Monday morning…frantic.. tracking our UPS delivery like a deer hunter… breathing deeply….chewing fingernails ragged….trying to stay positive….exploring options in case the Golden Ticket is delayed…too much coffee…unbearable waiting…waiting….waiting….

After three months in pursuit of a state seal certifying the notary, our quest is over. Below are things NOT to do in search of a gold seal to legalize documents for abroad.

1. Do not copy and notarize your birth certificates. That is illegal in most states. Instead, request at least four certified long form birth certificates for each person.

2. Do not send more than one notarized document to the office of the state’s apostille and certification department. Remember, you only need one certification letter from the secretary of state. If you send them all of your notarized documents, they will be REJECTED. Instead, send one notarized document, preferably the doctor’s statement of good health because it is not a legal document like a police report, an income verification form, or a marriage license.

3. Do not assume that the notary knows the correct way to notarize a document that you will send to the state office of apostilles and certification department. The first doctor’s report we sent to the state department was rejected because the notary did not use the correct notary form required by the State Department of Florida. We spent $44 just in postage fees to overnight the document two times, once for the notarized copy, then again for the redo of the notary’s mistake. Fortunately, we could call the notary into the office because he had started his vacation and was flying to Oregon later in the day. If we would not have been able to find our original notary, we would have had to redo all the documents with a different notary because all the documents need to have the SAME notary.

4. Do not assume that when you pay $20 extra dollars for UPS Saturday delivery, that you will receive your package on Saturday. My mother lives in a gated community in Florida. The Saturday UPS delivery guy didn’t know the gate code, so he didn’t deliver the package on Saturday.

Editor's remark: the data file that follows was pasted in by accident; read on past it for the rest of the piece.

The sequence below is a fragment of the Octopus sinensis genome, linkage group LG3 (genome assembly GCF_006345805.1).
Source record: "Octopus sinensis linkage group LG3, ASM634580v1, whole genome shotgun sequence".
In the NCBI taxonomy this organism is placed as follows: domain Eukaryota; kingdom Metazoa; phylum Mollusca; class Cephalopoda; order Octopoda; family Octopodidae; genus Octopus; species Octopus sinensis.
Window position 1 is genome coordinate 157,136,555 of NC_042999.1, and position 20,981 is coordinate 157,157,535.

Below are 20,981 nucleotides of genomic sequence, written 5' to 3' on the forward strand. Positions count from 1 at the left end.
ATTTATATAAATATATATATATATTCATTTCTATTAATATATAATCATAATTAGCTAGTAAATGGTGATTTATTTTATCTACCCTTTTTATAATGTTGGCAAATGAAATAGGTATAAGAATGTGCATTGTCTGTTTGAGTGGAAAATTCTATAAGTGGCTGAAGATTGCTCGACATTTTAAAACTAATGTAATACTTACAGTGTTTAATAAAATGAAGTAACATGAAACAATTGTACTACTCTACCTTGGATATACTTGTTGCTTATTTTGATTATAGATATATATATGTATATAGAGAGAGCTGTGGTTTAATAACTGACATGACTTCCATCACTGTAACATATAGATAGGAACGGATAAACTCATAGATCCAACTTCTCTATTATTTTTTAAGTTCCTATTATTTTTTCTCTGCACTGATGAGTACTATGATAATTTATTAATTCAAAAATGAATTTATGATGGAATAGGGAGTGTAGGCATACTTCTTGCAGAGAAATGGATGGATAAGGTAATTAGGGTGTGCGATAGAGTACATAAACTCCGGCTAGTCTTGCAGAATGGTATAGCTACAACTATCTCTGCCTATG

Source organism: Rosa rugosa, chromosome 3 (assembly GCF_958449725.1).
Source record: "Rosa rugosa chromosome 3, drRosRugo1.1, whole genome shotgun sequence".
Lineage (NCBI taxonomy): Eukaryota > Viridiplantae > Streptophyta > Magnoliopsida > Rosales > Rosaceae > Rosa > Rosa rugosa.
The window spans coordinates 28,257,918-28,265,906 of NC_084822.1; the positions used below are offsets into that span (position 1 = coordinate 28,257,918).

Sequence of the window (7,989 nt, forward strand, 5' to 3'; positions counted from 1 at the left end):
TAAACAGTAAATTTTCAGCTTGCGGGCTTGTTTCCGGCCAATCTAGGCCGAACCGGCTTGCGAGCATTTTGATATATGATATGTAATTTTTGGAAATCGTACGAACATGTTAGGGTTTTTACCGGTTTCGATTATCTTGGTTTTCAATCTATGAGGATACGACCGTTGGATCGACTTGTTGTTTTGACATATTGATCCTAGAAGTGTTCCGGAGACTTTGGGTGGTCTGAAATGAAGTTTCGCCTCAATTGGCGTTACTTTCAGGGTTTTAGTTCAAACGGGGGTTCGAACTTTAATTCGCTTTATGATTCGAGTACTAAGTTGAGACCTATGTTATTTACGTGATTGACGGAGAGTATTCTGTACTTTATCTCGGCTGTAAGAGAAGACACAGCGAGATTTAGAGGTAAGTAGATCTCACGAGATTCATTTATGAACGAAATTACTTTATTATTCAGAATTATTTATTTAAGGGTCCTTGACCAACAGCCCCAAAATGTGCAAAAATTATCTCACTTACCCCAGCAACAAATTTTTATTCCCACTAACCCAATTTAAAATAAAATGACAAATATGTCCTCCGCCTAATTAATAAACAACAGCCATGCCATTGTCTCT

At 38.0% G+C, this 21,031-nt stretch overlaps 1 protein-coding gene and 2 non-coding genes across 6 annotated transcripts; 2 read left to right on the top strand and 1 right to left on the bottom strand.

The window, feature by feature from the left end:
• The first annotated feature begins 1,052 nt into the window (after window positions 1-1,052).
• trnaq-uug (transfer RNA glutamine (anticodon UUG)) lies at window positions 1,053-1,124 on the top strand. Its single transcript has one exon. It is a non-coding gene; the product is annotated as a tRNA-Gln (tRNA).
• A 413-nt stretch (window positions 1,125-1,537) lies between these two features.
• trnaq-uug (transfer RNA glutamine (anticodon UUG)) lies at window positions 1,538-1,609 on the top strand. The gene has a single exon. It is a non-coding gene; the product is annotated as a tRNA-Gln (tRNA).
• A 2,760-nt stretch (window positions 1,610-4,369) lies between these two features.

5. Do not forget to ask for the UPS delivery tracking number. We used a courier service that is only open on weekdays. They called us last Friday to tell us that our redo document was at the State Department and they requested a $20 fee for Saturday delivery. We never thought to ask for the tracking number. When it wasn’t delivered on Saturday, we could have saved ourselves much grief if we would have had the tracking number.

We are on our way to Miami early tomorrow morning to hand deliver the certified documents to the Nicaraguan Consulate of Miami. They will check our documents, check the certification from the Secretary of Florida, and authenticate our documents. Then, we can fly back to Nicaragua for the next step in the process.¬† I am hopeful that the most challenging part of the process for residency in Nicaragua is over. Surely the bureaucracy in Nicaragua won’t be as profoundly confusing as in the states. But, then again…you never know. Stay tuned for Part Three.

Part One: In Search of the Golden Ticket

 Oh, you should never, never doubt what nobody is sure about.
~ Willy Wonka

In the beginning

I’m beginning to feel like I’m in the movie, Willy Wonka and the Chocolate Factory…in search of the illusive golden ticket. In our case, we’re in search of the Secretary of State’s gold seal that certifies the notary. I returned to the states in November to start the process for our residency in Nicaragua. After many failed attempts, Ron and I returned to the states in January and started the process all over again in Florida, where they seem to understand Latin logic more than other states. Following is what I have learned throughout this horrific and frustrating experience:

1. Nicaragua is not a member of the Hague Convention. Therefore to legalize documents for Nicaragua, they go through a chain of authentication or certification process. Countries that are members of the Hague Convention receive apostilles for the documents instead of certifications.

2. It all starts with the notary! We collected our documents: long-form birth certificates, proof of income for a lifetime, health statements that say we are of good health and free from contagious diseases, marriage certificate, and police reports. These documents need to have embossed or raised stamps…Nicaragua loves stamps! Then, all documents are taken to a notary, copied, and stamped.

3. It is illegal to copy and notarize birth certificates in most states. So, get several copies of birth certificates to include in packets. Nicaragua wants four packets containing the notarized copies of documents. Believe me when I say, the gold seal will be out of reach if you copy and notarize the birth certificates. That is a BIG no,no!